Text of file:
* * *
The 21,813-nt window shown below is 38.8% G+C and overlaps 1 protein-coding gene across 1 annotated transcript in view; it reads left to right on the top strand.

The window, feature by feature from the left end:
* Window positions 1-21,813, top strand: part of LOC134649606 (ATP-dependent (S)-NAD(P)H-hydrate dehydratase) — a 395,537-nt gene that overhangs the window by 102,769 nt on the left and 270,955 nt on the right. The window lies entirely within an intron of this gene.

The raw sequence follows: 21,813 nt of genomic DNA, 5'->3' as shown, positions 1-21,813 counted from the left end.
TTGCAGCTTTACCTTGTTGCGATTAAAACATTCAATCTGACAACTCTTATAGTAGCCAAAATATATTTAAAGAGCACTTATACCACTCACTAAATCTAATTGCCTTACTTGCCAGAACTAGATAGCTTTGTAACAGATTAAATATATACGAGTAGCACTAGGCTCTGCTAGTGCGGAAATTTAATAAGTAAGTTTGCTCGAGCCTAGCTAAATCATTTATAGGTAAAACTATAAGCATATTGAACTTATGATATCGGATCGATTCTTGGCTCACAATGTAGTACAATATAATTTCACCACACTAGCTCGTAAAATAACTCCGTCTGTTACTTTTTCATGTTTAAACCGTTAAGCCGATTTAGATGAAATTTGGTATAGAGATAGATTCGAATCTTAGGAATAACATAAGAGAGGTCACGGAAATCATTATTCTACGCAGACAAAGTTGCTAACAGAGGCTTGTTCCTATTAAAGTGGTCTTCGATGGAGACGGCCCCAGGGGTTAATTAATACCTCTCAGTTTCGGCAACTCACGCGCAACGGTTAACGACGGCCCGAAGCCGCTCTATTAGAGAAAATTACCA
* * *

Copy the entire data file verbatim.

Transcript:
The 21,813-nt window shown below is 38.8% G+C and overlaps 1 protein-coding gene across 1 annotated transcript in view; it reads left to right on the top strand.

The window, feature by feature from the left end:
* Window positions 1-21,813, top strand: part of LOC134649606 (ATP-dependent (S)-NAD(P)H-hydrate dehydratase) — a 395,537-nt gene that overhangs the window by 102,769 nt on the left and 270,955 nt on the right. The window lies entirely within an intron of this gene.

The raw sequence follows: 21,813 nt of genomic DNA, 5'->3' as shown, positions 1-21,813 counted from the left end.
TTGCAGCTTTACCTTGTTGCGATTAAAACATTCAATCTGACAACTCTTATAGTAGCCAAAATATATTTAAAGAGCACTTATACCACTCACTAAATCTAATTGCCTTACTTGCCAGAACTAGATAGCTTTGTAACAGATTAAATATATACGAGTAGCACTAGGCTCTGCTAGTGCGGAAATTTAATAAGTAAGTTTGCTCGAGCCTAGCTAAATCATTTATAGGTAAAACTATAAGCATATTGAACTTATGATATCGGATCGATTCTTGGCTCACAATGTAGTACAATATAATTTCACCACACTAGCTCGTAAAATAACTCCGTCTGTTACTTTTTCATGTTTAAACCGTTAAGCCGATTTAGATGAAATTTGGTATAGAGATAGATTCGAATCTTAGGAATAACATAAGAGAGGTCACGGAAATCATTATTCTACGCAGACAAAGTTGCTAACAGAGGCTTGTTCCTATTAAAGTGGTCTTCGATGGAGACGGCCCCAGGGGTTAATTAATACCTCTCAGTTTCGGCAACTCACGCGCAACGGTTAACGACGGCCCGAAGCCGCTCTATTAGAGAAAATTACCA